A few years ago, I read a book called “Spy The Lie”. It was written by a professional interrogator who made various suggestions about how you could tell when somebody was lying. I can’t remember it all, but I do remember that he made the point that there was no one definitive sign, but there were things that, taken together, were a pretty sure sign. For example, in the case of a politician, the fact that their lips are moving is not enough. They have to be making sounds into words. And if you add the fact that they belong to the Liberal Party, you have enough to presume that it’s a lie.
Anyway, in spite of this, I’m personally satisfied with Senator Cash’s explanation. While she told Parliament five times that neither she nor anyone in her office tipped off the media, I’m quite happy for her to say that she didn’t mislead Parliament. She herself was misled. And that’s the point. Once she discovered that she was misled, she corrected the record. And it probably had nothing to do with the fact that Doug Cameron asked if someone from her staff tipped the media off at 3-30, which seems pretty specific and like he actually had the sort of information that was from someone who’d actually noted the time that they were tipped off and let Cameron know so he could ask the question for a fifth time.
If you repeat a lie, you’re not misleading anyone, because you yourself were misled. It’s sort of like repeating gossip. You don’t need to check whether it’s true or not. The fact that somebody told you means that you should be able to repeat it with impunity and just say sorry if you’re wrong.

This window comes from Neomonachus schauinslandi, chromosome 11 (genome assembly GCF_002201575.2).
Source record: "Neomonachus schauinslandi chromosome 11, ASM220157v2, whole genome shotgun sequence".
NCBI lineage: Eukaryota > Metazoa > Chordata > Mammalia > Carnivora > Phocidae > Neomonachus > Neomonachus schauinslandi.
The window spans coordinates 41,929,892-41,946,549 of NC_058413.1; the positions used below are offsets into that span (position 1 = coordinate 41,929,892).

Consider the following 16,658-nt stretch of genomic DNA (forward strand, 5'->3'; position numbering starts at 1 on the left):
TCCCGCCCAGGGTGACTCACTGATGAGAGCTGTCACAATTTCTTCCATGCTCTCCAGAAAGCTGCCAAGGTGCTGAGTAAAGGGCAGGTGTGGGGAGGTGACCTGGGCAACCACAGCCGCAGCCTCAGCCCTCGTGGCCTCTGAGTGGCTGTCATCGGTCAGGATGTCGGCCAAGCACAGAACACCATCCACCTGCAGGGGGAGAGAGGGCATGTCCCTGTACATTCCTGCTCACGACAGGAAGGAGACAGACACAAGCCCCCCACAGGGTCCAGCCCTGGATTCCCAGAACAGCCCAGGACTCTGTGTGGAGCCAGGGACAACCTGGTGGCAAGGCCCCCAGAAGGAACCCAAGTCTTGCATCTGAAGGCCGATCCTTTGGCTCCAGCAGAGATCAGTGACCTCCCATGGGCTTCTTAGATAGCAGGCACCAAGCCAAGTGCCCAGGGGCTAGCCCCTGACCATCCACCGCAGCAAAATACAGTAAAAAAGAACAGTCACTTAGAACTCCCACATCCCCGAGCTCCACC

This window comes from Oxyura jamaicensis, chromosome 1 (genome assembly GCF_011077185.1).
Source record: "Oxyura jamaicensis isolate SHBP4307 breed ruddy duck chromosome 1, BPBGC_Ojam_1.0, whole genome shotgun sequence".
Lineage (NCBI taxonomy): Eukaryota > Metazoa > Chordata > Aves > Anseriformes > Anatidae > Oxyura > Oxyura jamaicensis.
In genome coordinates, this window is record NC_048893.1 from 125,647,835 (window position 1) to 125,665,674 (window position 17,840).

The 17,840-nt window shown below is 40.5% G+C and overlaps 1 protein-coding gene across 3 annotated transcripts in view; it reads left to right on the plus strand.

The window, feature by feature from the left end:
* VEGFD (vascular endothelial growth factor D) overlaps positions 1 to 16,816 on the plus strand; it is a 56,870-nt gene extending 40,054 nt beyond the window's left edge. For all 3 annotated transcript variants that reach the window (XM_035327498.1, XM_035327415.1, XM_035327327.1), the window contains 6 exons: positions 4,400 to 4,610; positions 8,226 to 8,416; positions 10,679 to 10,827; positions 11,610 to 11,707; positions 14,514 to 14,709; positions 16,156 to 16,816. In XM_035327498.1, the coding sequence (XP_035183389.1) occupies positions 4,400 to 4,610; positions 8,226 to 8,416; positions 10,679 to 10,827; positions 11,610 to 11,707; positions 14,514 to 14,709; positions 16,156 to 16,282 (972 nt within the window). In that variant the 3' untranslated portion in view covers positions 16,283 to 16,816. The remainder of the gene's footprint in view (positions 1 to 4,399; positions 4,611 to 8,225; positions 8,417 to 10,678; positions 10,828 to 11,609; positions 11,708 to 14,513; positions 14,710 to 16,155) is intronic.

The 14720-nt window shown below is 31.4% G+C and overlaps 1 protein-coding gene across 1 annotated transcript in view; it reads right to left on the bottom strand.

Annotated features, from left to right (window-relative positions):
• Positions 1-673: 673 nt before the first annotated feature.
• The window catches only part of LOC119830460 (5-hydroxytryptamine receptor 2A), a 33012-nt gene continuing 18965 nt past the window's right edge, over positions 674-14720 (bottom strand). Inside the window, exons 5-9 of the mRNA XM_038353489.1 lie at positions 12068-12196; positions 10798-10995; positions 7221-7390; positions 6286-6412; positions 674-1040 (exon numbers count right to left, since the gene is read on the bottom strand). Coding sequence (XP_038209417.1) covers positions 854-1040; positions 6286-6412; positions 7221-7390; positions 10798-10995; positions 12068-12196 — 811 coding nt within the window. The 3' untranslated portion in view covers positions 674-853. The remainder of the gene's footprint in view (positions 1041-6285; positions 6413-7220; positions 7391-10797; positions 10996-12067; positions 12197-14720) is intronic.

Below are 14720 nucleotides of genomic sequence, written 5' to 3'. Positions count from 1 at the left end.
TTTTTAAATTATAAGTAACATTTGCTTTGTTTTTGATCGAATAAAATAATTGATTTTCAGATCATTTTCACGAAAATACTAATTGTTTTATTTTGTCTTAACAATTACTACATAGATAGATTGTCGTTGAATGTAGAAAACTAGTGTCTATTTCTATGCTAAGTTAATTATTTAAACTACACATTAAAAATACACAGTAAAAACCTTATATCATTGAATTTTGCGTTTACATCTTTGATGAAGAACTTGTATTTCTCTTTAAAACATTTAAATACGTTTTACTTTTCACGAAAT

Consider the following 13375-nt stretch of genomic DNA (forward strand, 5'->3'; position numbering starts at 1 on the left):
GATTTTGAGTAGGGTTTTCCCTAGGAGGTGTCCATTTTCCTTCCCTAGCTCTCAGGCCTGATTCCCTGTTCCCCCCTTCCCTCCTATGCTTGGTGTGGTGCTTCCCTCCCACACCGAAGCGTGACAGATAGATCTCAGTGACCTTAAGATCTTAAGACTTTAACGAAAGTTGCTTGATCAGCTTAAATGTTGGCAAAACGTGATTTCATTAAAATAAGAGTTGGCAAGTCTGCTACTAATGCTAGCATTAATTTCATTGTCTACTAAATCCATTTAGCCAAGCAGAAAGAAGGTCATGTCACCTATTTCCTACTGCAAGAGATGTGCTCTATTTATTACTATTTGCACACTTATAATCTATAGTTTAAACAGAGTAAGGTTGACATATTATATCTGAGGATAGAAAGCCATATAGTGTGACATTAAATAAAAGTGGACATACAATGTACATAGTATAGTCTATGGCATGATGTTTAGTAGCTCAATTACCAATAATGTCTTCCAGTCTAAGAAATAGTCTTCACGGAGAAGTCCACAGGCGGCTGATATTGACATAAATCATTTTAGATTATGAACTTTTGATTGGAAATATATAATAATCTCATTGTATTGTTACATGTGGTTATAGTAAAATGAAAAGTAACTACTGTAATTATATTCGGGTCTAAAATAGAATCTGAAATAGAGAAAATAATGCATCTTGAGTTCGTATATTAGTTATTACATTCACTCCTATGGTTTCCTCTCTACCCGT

Speaking of Barnaby Joyce, I wonder how the High Court will rule tomorrow. I know that a lot of conspiracy theorists believe that they’ll let him off because everything’s corrupt and everyone’s in everyone’s pocket, but I’ve been told that it’s not like that… If I’m wrong, then I didn’t mislead you because someone else told me that.
I need to pause and remember why I started this…
Oh that’s right, I was going to describe an imaginary experience because I’m really a fiction writer… Mm, I wonder if Malcolm needs a speech writer.
Scene: A courtroom. The clerk is reading the charges.
Clerk: You are charged with perjury. How do you plead, guilty or not guilty?
Defendant: Not guilty… Look I know that I filled in misleading information on a Centrelink form but somebody misled me.
Judge: So you’re denying signing the form with the incorrect information?
Defendant: No, I did that. But only because I’d been given the wrong information by someone else.
Judge: Oh, I see. Well, case dismissed.
Yeah, that’s pretty much fiction. Strange that it works like that in Canberra. I guess that’s why it was named as one of the top places in the world to visit. There aren’t many places like that in the world. You know, the sort of place where fantasy rules. I mean, who needs Disneyland when you’ve got Canberra?